Journalist and charity director must give evidence in Tony Quinn US lawsuit
THE High Court has directed that a journalist and an officer of a charitable organisation give evidence as part of a multimillion dollar lawsuit in the United States involving lifestyle guru and businessman Tony Quinn.
Today, Mr Justice Gerard Hogan granted orders that Sunday World journalist Nicola Tallant and Mike Garde, a director of Dialogue Ireland, an ecumenical group whose role includes working with the victims of cults, give testimony (outside court) by deposition as part of legal proceedings in Denver, Colorado.
The US action arises out of the sale of shares in International Natural Energy (INE) LLC- which is the holding company of a firm involved in oil exploration in the central American country of Belize. Tony Quinn was appointed as a director of INE several years ago.
In the proceedings, Colorado resident and former INE director Jean Cornec has brought an action against INE director Susan Morrice, INE itself, its directors and its affiliates.
Mr Cornec claims he has not been paid in full for a $15m sale of his shares to Ms Morrice, who is also the firm's chairperson. The claims are denied.
In a counterclaim, the defendants allege Mr Cornec broke their contract by engaging in wrongful conduct including campaign of disparagement designed to damage the reputation of the the defendants including Mr. Quinn. Mr Cornec denies those allegations.
As part of the proceedings, due to be heard in Colorado in January 2013, lawyers for the defendants secured orders from the District Court in Denver County, Colorado under the requesting the Irish High Court to order Ms Tallant and Mr Garde be deposed as witnesses in the Colorado lawsuit.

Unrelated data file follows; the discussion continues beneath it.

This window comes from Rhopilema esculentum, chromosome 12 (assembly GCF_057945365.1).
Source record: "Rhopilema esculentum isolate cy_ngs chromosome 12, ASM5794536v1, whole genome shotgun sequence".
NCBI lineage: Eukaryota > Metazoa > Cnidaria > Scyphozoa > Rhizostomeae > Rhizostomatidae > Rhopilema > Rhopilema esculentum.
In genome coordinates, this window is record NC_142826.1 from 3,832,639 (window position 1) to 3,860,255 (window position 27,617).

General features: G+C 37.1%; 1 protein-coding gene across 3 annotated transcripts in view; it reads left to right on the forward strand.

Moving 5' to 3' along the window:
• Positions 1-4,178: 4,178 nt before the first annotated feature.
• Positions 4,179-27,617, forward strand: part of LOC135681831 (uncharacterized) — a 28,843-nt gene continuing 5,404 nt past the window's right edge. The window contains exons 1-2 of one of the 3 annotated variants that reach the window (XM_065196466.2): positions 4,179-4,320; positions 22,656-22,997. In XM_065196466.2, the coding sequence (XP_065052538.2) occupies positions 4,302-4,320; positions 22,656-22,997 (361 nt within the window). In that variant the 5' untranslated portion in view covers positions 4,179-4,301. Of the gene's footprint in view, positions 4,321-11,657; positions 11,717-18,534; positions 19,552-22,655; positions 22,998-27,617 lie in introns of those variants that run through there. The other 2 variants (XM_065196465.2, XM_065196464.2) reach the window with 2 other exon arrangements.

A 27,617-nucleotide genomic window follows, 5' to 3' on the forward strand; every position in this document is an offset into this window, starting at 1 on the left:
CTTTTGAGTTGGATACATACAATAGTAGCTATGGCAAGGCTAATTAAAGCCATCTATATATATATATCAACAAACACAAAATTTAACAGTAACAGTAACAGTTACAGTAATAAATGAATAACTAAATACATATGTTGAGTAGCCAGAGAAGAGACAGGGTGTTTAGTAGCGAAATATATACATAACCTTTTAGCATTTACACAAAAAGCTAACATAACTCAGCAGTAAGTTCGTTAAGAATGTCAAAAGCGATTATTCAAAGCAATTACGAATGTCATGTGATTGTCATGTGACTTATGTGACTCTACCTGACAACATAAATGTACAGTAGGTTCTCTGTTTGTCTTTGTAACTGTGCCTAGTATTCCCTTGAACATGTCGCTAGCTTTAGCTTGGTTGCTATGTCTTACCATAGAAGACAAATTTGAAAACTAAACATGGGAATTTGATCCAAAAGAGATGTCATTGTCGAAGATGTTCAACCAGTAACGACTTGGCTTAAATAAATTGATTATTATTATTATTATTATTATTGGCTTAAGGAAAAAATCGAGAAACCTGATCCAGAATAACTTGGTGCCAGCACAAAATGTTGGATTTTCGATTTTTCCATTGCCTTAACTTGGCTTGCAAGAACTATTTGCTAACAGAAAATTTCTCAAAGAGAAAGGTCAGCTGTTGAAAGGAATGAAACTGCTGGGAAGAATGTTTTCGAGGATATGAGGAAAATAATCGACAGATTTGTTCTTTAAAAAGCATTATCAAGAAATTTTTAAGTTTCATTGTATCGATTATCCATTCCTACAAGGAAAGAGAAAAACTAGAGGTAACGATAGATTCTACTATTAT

The defendants in the US case say that both Mr Garde and Ms Tallant have relevant evidence in relation to the conterclaims and are believed to have been "party to communications relevant to the Colorado proceedings."
At the deposition, both Mr Garde and Ms Tallant will be asked if they were provided with information, had communications and or meetings with parties relevant to the US proceedings.
It is also proposed to ask Ms Tallant, who allegedly wrote several articles concerning Ms Morrice, Mr Quinn and INE, will also be asked to reveal the identities of her sources for stories. Both deponents are requested to have any relevant documents in their possession at the deposition.
Following an ex-parte (one-side only represented) application by lawyers acting for the defendants in the US action, Mr Justice Hogan granted orders under the 1856 Foreign Tribunals (Evidence) Act that Mr Garde and Ms Tallant appear before an appointed examiner for deposition.
The Judge said as it was an ex-parte application, both Ms Tallant and Mr Garde could, if they wish, apply to have the orders set aside.
At the proposed deposition, due to take place next October, both can be examined and cross examined by lawyers involved in the US action. The process is to be videotaped and transcribed by an official stenographer in accordance with the Colorado rules of Civil Procedure. The transcript and video recording are then to be forwarded to the Denver Court.
Earlier this year, and in 2011, lawyers for Mr Cornec asked the High Court for orders allowing them to have Mr Quinn deposed as part of the same set of proceedings.